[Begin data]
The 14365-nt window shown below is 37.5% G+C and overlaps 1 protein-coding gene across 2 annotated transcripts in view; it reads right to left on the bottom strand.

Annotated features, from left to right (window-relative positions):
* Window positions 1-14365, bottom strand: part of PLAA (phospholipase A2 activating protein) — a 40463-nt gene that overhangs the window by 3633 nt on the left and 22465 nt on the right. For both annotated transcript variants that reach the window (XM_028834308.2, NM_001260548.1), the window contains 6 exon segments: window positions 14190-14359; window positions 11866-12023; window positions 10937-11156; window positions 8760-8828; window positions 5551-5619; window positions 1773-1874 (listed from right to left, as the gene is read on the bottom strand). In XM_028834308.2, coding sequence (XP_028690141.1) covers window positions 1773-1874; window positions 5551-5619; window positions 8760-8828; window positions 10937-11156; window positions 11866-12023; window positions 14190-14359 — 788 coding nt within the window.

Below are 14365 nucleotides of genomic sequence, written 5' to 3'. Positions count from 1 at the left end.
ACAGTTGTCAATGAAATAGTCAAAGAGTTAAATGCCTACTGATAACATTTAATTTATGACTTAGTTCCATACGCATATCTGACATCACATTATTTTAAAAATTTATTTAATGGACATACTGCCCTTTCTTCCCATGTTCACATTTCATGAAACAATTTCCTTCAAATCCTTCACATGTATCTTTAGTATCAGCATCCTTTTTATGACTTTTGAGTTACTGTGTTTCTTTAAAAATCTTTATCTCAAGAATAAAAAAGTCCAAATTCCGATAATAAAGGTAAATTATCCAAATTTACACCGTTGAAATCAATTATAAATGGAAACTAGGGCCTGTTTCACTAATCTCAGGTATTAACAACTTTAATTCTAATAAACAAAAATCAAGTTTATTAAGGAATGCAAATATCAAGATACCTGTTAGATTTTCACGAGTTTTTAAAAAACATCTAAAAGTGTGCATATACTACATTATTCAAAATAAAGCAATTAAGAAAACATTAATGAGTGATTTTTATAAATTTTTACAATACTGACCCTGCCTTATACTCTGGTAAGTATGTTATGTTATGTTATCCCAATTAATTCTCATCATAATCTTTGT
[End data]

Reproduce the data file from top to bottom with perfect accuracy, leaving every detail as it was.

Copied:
The 14365-nt window shown below is 37.5% G+C and overlaps 1 protein-coding gene across 2 annotated transcripts in view; it reads right to left on the bottom strand.

Annotated features, from left to right (window-relative positions):
* Window positions 1-14365, bottom strand: part of PLAA (phospholipase A2 activating protein) — a 40463-nt gene that overhangs the window by 3633 nt on the left and 22465 nt on the right. For both annotated transcript variants that reach the window (XM_028834308.2, NM_001260548.1), the window contains 6 exon segments: window positions 14190-14359; window positions 11866-12023; window positions 10937-11156; window positions 8760-8828; window positions 5551-5619; window positions 1773-1874 (listed from right to left, as the gene is read on the bottom strand). In XM_028834308.2, coding sequence (XP_028690141.1) covers window positions 1773-1874; window positions 5551-5619; window positions 8760-8828; window positions 10937-11156; window positions 11866-12023; window positions 14190-14359 — 788 coding nt within the window.

Below are 14365 nucleotides of genomic sequence, written 5' to 3'. Positions count from 1 at the left end.
ACAGTTGTCAATGAAATAGTCAAAGAGTTAAATGCCTACTGATAACATTTAATTTATGACTTAGTTCCATACGCATATCTGACATCACATTATTTTAAAAATTTATTTAATGGACATACTGCCCTTTCTTCCCATGTTCACATTTCATGAAACAATTTCCTTCAAATCCTTCACATGTATCTTTAGTATCAGCATCCTTTTTATGACTTTTGAGTTACTGTGTTTCTTTAAAAATCTTTATCTCAAGAATAAAAAAGTCCAAATTCCGATAATAAAGGTAAATTATCCAAATTTACACCGTTGAAATCAATTATAAATGGAAACTAGGGCCTGTTTCACTAATCTCAGGTATTAACAACTTTAATTCTAATAAACAAAAATCAAGTTTATTAAGGAATGCAAATATCAAGATACCTGTTAGATTTTCACGAGTTTTTAAAAAACATCTAAAAGTGTGCATATACTACATTATTCAAAATAAAGCAATTAAGAAAACATTAATGAGTGATTTTTATAAATTTTTACAATACTGACCCTGCCTTATACTCTGGTAAGTATGTTATGTTATGTTATCCCAATTAATTCTCATCATAATCTTTGT